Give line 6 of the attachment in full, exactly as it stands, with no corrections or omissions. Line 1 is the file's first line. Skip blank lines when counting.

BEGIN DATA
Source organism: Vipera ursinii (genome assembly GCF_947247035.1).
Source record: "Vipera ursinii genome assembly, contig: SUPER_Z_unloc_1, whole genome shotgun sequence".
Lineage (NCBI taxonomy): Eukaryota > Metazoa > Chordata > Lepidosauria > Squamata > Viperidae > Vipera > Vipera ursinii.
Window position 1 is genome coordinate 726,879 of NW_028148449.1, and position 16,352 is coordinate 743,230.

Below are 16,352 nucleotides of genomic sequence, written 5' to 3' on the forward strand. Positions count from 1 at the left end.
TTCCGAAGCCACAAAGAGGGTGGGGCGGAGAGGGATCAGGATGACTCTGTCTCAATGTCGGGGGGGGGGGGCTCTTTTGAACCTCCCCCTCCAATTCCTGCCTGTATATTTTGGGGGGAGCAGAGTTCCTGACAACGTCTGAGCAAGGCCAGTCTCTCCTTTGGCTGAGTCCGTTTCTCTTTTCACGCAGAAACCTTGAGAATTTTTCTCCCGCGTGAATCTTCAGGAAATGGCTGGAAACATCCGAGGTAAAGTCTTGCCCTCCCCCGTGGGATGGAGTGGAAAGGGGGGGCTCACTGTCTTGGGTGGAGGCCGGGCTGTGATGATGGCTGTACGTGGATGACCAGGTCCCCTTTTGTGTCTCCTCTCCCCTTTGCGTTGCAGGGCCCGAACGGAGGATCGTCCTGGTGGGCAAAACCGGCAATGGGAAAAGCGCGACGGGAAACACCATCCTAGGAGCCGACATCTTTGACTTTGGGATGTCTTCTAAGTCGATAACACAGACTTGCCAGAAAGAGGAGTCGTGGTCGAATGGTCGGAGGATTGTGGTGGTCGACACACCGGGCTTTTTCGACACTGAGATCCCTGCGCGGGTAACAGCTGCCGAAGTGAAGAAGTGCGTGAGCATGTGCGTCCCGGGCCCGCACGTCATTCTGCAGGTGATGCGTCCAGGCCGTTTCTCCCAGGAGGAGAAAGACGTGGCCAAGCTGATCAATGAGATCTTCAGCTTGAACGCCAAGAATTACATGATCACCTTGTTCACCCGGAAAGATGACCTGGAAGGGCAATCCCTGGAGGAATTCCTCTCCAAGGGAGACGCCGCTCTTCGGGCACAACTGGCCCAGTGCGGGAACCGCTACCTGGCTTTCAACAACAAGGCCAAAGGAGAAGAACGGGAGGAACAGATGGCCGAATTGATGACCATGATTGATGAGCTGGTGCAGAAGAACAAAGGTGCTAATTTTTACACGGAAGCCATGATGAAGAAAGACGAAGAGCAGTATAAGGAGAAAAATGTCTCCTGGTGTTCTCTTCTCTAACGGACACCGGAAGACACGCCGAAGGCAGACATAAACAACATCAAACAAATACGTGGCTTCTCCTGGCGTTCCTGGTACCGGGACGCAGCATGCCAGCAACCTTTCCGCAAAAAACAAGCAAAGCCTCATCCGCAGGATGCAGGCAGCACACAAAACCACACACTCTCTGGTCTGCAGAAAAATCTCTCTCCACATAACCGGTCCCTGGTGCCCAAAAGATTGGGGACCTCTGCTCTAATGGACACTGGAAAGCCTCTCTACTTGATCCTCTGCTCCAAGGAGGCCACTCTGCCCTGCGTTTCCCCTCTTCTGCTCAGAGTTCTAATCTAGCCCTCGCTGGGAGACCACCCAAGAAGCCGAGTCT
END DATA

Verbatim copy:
TTCCGAAGCCACAAAGAGGGTGGGGCGGAGAGGGATCAGGATGACTCTGTCTCAATGTCGGGGGGGGGGGGCTCTTTTGAACCTCCCCCTCCAATTCCTGCCTGTATATTTTGGGGGGAGCAGAGTTCCTGACAACGTCTGAGCAAGGCCAGTCTCTCCTTTGGCTGAGTCCGTTTCTCTTTTCACGCAGAAACCTTGAGAATTTTTCTCCCGCGTGAATCTTCAGGAAATGGCTGGAAACATCCGAGGTAAAGTCTTGCCCTCCCCCGTGGGATGGAGTGGAAAGGGGGGGCTCACTGTCTTGGGTGGAGGCCGGGCTGTGATGATGGCTGTACGTGGATGACCAGGTCCCCTTTTGTGTCTCCTCTCCCCTTTGCGTTGCAGGGCCCGAACGGAGGATCGTCCTGGTGGGCAAAACCGGCAATGGGAAAAGCGCGACGGGAAACACCATCCTAGGAGCCGACATCTTTGACTTTGGGATGTCTTCTAAGTCGATAACACAGACTTGCCAGAAAGAGGAGTCGTGGTCGAATGGTCGGAGGATTGTGGTGGTCGACACACCGGGCTTTTTCGACACTGAGATCCCTGCGCGGGTAACAGCTGCCGAAGTGAAGAAGTGCGTGAGCATGTGCGTCCCGGGCCCGCACGTCATTCTGCAGGTGATGCGTCCAGGCCGTTTCTCCCAGGAGGAGAAAGACGTGGCCAAGCTGATCAATGAGATCTTCAGCTTGAACGCCAAGAATTACATGATCACCTTGTTCACCCGGAAAGATGACCTGGAAGGGCAATCCCTGGAGGAATTCCTCTCCAAGGGAGACGCCGCTCTTCGGGCACAACTGGCCCAGTGCGGGAACCGCTACCTGGCTTTCAACAACAAGGCCAAAGGAGAAGAACGGGAGGAACAGATGGCCGAATTGATGACCATGATTGATGAGCTGGTGCAGAAGAACAAAGGTGCTAATTTTTACACGGAAGCCATGATGAAGAAAGACGAAGAGCAGTATAAGGAGAAAAATGTCTCCTGGTGTTCTCTTCTCTAACGGACACCGGAAGACACGCCGAAGGCAGACATAAACAACATCAAACAAATACGTGGCTTCTCCTGGCGTTCCTGGTACCGGGACGCAGCATGCCAGCAACCTTTCCGCAAAAAACAAGCAAAGCCTCATCCGCAGGATGCAGGCAGCACACAAAACCACACACTCTCTGGTCTGCAGAAAAATCTCTCTCCACATAACCGGTCCCTGGTGCCCAAAAGATTGGGGACCTCTGCTCTAATGGACACTGGAAAGCCTCTCTACTTGATCCTCTGCTCCAAGGAGGCCACTCTGCCCTGCGTTTCCCCTCTTCTGCTCAGAGTTCTAATCTAGCCCTCGCTGGGAGACCACCCAAGAAGCCGAGTCT